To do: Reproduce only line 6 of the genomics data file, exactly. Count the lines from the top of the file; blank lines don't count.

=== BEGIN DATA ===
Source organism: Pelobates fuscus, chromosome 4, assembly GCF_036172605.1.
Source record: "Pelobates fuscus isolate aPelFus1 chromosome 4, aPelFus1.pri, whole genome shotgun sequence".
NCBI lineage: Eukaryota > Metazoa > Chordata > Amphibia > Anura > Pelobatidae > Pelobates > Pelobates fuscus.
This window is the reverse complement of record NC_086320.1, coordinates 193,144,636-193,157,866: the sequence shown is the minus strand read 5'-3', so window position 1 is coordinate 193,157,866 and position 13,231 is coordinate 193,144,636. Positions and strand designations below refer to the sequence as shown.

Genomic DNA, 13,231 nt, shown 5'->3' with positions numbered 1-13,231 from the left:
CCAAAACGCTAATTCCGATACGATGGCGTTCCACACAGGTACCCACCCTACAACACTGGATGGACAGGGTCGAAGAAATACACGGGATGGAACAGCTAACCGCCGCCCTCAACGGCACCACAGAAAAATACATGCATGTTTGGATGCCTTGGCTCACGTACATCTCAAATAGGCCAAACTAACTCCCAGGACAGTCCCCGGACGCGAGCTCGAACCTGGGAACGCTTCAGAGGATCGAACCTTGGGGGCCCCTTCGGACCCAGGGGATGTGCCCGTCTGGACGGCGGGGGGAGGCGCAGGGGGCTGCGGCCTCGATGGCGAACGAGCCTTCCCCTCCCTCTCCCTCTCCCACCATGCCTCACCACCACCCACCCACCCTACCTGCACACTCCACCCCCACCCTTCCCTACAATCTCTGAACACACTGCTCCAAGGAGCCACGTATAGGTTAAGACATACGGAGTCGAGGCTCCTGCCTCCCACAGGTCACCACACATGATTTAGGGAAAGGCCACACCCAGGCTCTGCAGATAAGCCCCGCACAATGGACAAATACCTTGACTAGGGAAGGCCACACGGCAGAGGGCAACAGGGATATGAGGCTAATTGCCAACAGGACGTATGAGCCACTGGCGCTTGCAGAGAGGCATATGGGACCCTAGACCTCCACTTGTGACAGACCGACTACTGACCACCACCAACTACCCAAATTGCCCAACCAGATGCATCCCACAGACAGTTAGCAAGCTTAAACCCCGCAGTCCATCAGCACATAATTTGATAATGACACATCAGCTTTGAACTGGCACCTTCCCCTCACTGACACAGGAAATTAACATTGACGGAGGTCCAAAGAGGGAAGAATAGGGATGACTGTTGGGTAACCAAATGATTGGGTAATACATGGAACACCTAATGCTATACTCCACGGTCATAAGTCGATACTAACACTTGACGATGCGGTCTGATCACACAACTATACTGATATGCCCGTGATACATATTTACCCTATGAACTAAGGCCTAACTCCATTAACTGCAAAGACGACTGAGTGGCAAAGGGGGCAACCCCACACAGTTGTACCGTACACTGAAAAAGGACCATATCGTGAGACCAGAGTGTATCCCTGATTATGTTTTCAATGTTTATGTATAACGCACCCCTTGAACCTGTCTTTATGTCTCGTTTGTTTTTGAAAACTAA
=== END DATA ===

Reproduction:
CCAAAACGCTAATTCCGATACGATGGCGTTCCACACAGGTACCCACCCTACAACACTGGATGGACAGGGTCGAAGAAATACACGGGATGGAACAGCTAACCGCCGCCCTCAACGGCACCACAGAAAAATACATGCATGTTTGGATGCCTTGGCTCACGTACATCTCAAATAGGCCAAACTAACTCCCAGGACAGTCCCCGGACGCGAGCTCGAACCTGGGAACGCTTCAGAGGATCGAACCTTGGGGGCCCCTTCGGACCCAGGGGATGTGCCCGTCTGGACGGCGGGGGGAGGCGCAGGGGGCTGCGGCCTCGATGGCGAACGAGCCTTCCCCTCCCTCTCCCTCTCCCACCATGCCTCACCACCACCCACCCACCCTACCTGCACACTCCACCCCCACCCTTCCCTACAATCTCTGAACACACTGCTCCAAGGAGCCACGTATAGGTTAAGACATACGGAGTCGAGGCTCCTGCCTCCCACAGGTCACCACACATGATTTAGGGAAAGGCCACACCCAGGCTCTGCAGATAAGCCCCGCACAATGGACAAATACCTTGACTAGGGAAGGCCACACGGCAGAGGGCAACAGGGATATGAGGCTAATTGCCAACAGGACGTATGAGCCACTGGCGCTTGCAGAGAGGCATATGGGACCCTAGACCTCCACTTGTGACAGACCGACTACTGACCACCACCAACTACCCAAATTGCCCAACCAGATGCATCCCACAGACAGTTAGCAAGCTTAAACCCCGCAGTCCATCAGCACATAATTTGATAATGACACATCAGCTTTGAACTGGCACCTTCCCCTCACTGACACAGGAAATTAACATTGACGGAGGTCCAAAGAGGGAAGAATAGGGATGACTGTTGGGTAACCAAATGATTGGGTAATACATGGAACACCTAATGCTATACTCCACGGTCATAAGTCGATACTAACACTTGACGATGCGGTCTGATCACACAACTATACTGATATGCCCGTGATACATATTTACCCTATGAACTAAGGCCTAACTCCATTAACTGCAAAGACGACTGAGTGGCAAAGGGGGCAACCCCACACAGTTGTACCGTACACTGAAAAAGGACCATATCGTGAGACCAGAGTGTATCCCTGATTATGTTTTCAATGTTTATGTATAACGCACCCCTTGAACCTGTCTTTATGTCTCGTTTGTTTTTGAAAACTAA